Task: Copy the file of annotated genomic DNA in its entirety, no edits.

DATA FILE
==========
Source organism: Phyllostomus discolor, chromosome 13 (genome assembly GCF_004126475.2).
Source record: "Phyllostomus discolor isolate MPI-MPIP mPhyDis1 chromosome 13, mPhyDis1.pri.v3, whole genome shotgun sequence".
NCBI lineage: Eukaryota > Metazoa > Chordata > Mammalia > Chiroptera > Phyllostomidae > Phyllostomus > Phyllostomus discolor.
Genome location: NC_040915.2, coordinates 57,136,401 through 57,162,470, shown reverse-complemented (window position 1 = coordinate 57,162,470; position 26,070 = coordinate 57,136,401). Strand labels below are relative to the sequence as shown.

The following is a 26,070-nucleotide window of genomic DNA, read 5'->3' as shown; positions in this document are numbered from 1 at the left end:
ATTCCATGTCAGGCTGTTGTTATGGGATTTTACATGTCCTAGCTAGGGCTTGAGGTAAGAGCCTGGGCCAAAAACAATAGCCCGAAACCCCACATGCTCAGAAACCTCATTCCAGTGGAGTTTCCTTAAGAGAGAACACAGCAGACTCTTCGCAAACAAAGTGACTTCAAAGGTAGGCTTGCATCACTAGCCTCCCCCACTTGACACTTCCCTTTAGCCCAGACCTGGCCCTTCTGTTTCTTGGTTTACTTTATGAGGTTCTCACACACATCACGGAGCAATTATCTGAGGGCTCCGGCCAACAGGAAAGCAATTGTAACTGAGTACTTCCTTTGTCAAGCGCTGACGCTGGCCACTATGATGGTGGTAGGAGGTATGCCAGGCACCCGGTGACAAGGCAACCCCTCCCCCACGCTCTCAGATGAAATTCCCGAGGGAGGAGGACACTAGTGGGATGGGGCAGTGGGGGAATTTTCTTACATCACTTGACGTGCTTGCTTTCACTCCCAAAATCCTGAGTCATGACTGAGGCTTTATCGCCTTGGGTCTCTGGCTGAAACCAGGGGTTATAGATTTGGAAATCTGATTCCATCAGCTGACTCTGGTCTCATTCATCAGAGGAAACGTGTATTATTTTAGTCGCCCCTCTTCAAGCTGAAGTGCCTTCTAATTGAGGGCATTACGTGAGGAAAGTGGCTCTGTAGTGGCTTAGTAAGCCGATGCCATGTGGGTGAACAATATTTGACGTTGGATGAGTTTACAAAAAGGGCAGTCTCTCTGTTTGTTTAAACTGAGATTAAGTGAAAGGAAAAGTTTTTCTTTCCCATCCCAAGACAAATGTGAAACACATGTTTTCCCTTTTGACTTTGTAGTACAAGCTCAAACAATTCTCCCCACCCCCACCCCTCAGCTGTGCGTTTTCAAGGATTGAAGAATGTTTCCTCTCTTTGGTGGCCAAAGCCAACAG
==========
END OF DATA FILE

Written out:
Source organism: Phyllostomus discolor, chromosome 13 (genome assembly GCF_004126475.2).
Source record: "Phyllostomus discolor isolate MPI-MPIP mPhyDis1 chromosome 13, mPhyDis1.pri.v3, whole genome shotgun sequence".
NCBI lineage: Eukaryota > Metazoa > Chordata > Mammalia > Chiroptera > Phyllostomidae > Phyllostomus > Phyllostomus discolor.
Genome location: NC_040915.2, coordinates 57,136,401 through 57,162,470, shown reverse-complemented (window position 1 = coordinate 57,162,470; position 26,070 = coordinate 57,136,401). Strand labels below are relative to the sequence as shown.

The following is a 26,070-nucleotide window of genomic DNA, read 5'->3' as shown; positions in this document are numbered from 1 at the left end:
ATTCCATGTCAGGCTGTTGTTATGGGATTTTACATGTCCTAGCTAGGGCTTGAGGTAAGAGCCTGGGCCAAAAACAATAGCCCGAAACCCCACATGCTCAGAAACCTCATTCCAGTGGAGTTTCCTTAAGAGAGAACACAGCAGACTCTTCGCAAACAAAGTGACTTCAAAGGTAGGCTTGCATCACTAGCCTCCCCCACTTGACACTTCCCTTTAGCCCAGACCTGGCCCTTCTGTTTCTTGGTTTACTTTATGAGGTTCTCACACACATCACGGAGCAATTATCTGAGGGCTCCGGCCAACAGGAAAGCAATTGTAACTGAGTACTTCCTTTGTCAAGCGCTGACGCTGGCCACTATGATGGTGGTAGGAGGTATGCCAGGCACCCGGTGACAAGGCAACCCCTCCCCCACGCTCTCAGATGAAATTCCCGAGGGAGGAGGACACTAGTGGGATGGGGCAGTGGGGGAATTTTCTTACATCACTTGACGTGCTTGCTTTCACTCCCAAAATCCTGAGTCATGACTGAGGCTTTATCGCCTTGGGTCTCTGGCTGAAACCAGGGGTTATAGATTTGGAAATCTGATTCCATCAGCTGACTCTGGTCTCATTCATCAGAGGAAACGTGTATTATTTTAGTCGCCCCTCTTCAAGCTGAAGTGCCTTCTAATTGAGGGCATTACGTGAGGAAAGTGGCTCTGTAGTGGCTTAGTAAGCCGATGCCATGTGGGTGAACAATATTTGACGTTGGATGAGTTTACAAAAAGGGCAGTCTCTCTGTTTGTTTAAACTGAGATTAAGTGAAAGGAAAAGTTTTTCTTTCCCATCCCAAGACAAATGTGAAACACATGTTTTCCCTTTTGACTTTGTAGTACAAGCTCAAACAATTCTCCCCACCCCCACCCCTCAGCTGTGCGTTTTCAAGGATTGAAGAATGTTTCCTCTCTTTGGTGGCCAAAGCCAACAG